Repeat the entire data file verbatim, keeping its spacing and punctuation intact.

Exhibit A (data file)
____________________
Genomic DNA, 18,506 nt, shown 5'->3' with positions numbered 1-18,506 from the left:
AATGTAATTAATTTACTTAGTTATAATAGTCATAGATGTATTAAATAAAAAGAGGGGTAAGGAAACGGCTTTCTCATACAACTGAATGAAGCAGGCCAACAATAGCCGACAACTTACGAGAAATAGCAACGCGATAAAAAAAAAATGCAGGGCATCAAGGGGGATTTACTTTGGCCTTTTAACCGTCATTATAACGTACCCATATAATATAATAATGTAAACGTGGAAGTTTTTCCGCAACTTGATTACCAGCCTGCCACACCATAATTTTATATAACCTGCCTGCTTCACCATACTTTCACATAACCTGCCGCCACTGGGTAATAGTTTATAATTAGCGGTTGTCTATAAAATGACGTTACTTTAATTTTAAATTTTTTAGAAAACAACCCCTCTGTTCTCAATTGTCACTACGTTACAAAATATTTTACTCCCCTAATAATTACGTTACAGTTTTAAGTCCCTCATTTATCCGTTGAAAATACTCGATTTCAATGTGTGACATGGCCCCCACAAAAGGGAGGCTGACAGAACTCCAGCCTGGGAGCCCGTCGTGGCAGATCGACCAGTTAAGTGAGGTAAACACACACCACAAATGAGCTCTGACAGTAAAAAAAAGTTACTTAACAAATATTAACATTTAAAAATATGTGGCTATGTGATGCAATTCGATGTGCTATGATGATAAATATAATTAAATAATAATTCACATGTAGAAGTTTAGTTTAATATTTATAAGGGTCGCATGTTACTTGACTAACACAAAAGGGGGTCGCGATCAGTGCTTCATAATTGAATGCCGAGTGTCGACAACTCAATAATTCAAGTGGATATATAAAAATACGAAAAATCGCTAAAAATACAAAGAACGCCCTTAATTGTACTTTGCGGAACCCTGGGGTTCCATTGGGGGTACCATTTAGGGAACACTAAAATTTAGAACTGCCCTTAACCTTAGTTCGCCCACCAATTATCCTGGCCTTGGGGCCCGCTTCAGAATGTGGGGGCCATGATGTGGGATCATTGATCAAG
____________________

Genomic DNA, 18,506 nt, shown 5'->3' with positions numbered 1-18,506 from the left:
AATGTAATTAATTTACTTAGTTATAATAGTCATAGATGTATTAAATAAAAAGAGGGGTAAGGAAACGGCTTTCTCATACAACTGAATGAAGCAGGCCAACAATAGCCGACAACTTACGAGAAATAGCAACGCGATAAAAAAAAAATGCAGGGCATCAAGGGGGATTTACTTTGGCCTTTTAACCGTCATTATAACGTACCCATATAATATAATAATGTAAACGTGGAAGTTTTTCCGCAACTTGATTACCAGCCTGCCACACCATAATTTTATATAACCTGCCTGCTTCACCATACTTTCACATAACCTGCCGCCACTGGGTAATAGTTTATAATTAGCGGTTGTCTATAAAATGACGTTACTTTAATTTTAAATTTTTTAGAAAACAACCCCTCTGTTCTCAATTGTCACTACGTTACAAAATATTTTACTCCCCTAATAATTACGTTACAGTTTTAAGTCCCTCATTTATCCGTTGAAAATACTCGATTTCAATGTGTGACATGGCCCCCACAAAAGGGAGGCTGACAGAACTCCAGCCTGGGAGCCCGTCGTGGCAGATCGACCAGTTAAGTGAGGTAAACACACACCACAAATGAGCTCTGACAGTAAAAAAAAGTTACTTAACAAATATTAACATTTAAAAATATGTGGCTATGTGATGCAATTCGATGTGCTATGATGATAAATATAATTAAATAATAATTCACATGTAGAAGTTTAGTTTAATATTTATAAGGGTCGCATGTTACTTGACTAACACAAAAGGGGGTCGCGATCAGTGCTTCATAATTGAATGCCGAGTGTCGACAACTCAATAATTCAAGTGGATATATAAAAATACGAAAAATCGCTAAAAATACAAAGAACGCCCTTAATTGTACTTTGCGGAACCCTGGGGTTCCATTGGGGGTACCATTTAGGGAACACTAAAATTTAGAACTGCCCTTAACCTTAGTTCGCCCACCAATTATCCTGGCCTTGGGGCCCGCTTCAGAATGTGGGGGCCATGATGTGGGATCATTGATCAAG